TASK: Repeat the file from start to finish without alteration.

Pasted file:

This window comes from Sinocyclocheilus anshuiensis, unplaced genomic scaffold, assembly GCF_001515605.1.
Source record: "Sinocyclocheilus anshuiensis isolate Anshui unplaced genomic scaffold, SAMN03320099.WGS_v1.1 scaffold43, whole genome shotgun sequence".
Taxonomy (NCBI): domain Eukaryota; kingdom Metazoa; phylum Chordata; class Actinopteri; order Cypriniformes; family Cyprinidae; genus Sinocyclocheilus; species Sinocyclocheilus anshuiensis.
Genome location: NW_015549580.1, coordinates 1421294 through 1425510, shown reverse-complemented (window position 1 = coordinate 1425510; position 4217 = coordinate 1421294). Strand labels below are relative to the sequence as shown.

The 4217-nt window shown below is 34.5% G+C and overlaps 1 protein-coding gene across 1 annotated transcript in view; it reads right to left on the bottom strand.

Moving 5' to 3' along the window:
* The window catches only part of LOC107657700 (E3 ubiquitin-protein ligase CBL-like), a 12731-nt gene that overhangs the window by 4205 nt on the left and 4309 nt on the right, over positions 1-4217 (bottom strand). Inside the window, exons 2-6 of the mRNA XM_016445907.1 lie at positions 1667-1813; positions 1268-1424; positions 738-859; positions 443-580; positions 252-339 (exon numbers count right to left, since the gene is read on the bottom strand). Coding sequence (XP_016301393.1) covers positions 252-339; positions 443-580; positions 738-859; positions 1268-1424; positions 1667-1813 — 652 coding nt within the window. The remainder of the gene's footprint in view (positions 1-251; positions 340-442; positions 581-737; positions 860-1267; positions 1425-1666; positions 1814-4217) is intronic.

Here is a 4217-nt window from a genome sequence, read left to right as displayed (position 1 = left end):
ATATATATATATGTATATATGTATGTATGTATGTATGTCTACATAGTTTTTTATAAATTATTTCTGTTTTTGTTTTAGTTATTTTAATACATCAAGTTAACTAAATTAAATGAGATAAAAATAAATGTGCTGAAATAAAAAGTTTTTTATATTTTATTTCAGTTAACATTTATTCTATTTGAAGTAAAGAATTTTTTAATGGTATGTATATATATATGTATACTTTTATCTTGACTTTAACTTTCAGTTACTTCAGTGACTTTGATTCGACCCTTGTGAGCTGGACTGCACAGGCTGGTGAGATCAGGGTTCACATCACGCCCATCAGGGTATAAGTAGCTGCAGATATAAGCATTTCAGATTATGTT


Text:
This window comes from Sinocyclocheilus anshuiensis, unplaced genomic scaffold, assembly GCF_001515605.1.
Source record: "Sinocyclocheilus anshuiensis isolate Anshui unplaced genomic scaffold, SAMN03320099.WGS_v1.1 scaffold43, whole genome shotgun sequence".
Taxonomy (NCBI): domain Eukaryota; kingdom Metazoa; phylum Chordata; class Actinopteri; order Cypriniformes; family Cyprinidae; genus Sinocyclocheilus; species Sinocyclocheilus anshuiensis.
Genome location: NW_015549580.1, coordinates 1421294 through 1425510, shown reverse-complemented (window position 1 = coordinate 1425510; position 4217 = coordinate 1421294). Strand labels below are relative to the sequence as shown.

The 4217-nt window shown below is 34.5% G+C and overlaps 1 protein-coding gene across 1 annotated transcript in view; it reads right to left on the bottom strand.

Moving 5' to 3' along the window:
* The window catches only part of LOC107657700 (E3 ubiquitin-protein ligase CBL-like), a 12731-nt gene that overhangs the window by 4205 nt on the left and 4309 nt on the right, over positions 1-4217 (bottom strand). Inside the window, exons 2-6 of the mRNA XM_016445907.1 lie at positions 1667-1813; positions 1268-1424; positions 738-859; positions 443-580; positions 252-339 (exon numbers count right to left, since the gene is read on the bottom strand). Coding sequence (XP_016301393.1) covers positions 252-339; positions 443-580; positions 738-859; positions 1268-1424; positions 1667-1813 — 652 coding nt within the window. The remainder of the gene's footprint in view (positions 1-251; positions 340-442; positions 581-737; positions 860-1267; positions 1425-1666; positions 1814-4217) is intronic.

Here is a 4217-nt window from a genome sequence, read left to right as displayed (position 1 = left end):
ATATATATATATGTATATATGTATGTATGTATGTATGTCTACATAGTTTTTTATAAATTATTTCTGTTTTTGTTTTAGTTATTTTAATACATCAAGTTAACTAAATTAAATGAGATAAAAATAAATGTGCTGAAATAAAAAGTTTTTTATATTTTATTTCAGTTAACATTTATTCTATTTGAAGTAAAGAATTTTTTAATGGTATGTATATATATATGTATACTTTTATCTTGACTTTAACTTTCAGTTACTTCAGTGACTTTGATTCGACCCTTGTGAGCTGGACTGCACAGGCTGGTGAGATCAGGGTTCACATCACGCCCATCAGGGTATAAGTAGCTGCAGATATAAGCATTTCAGATTATGTT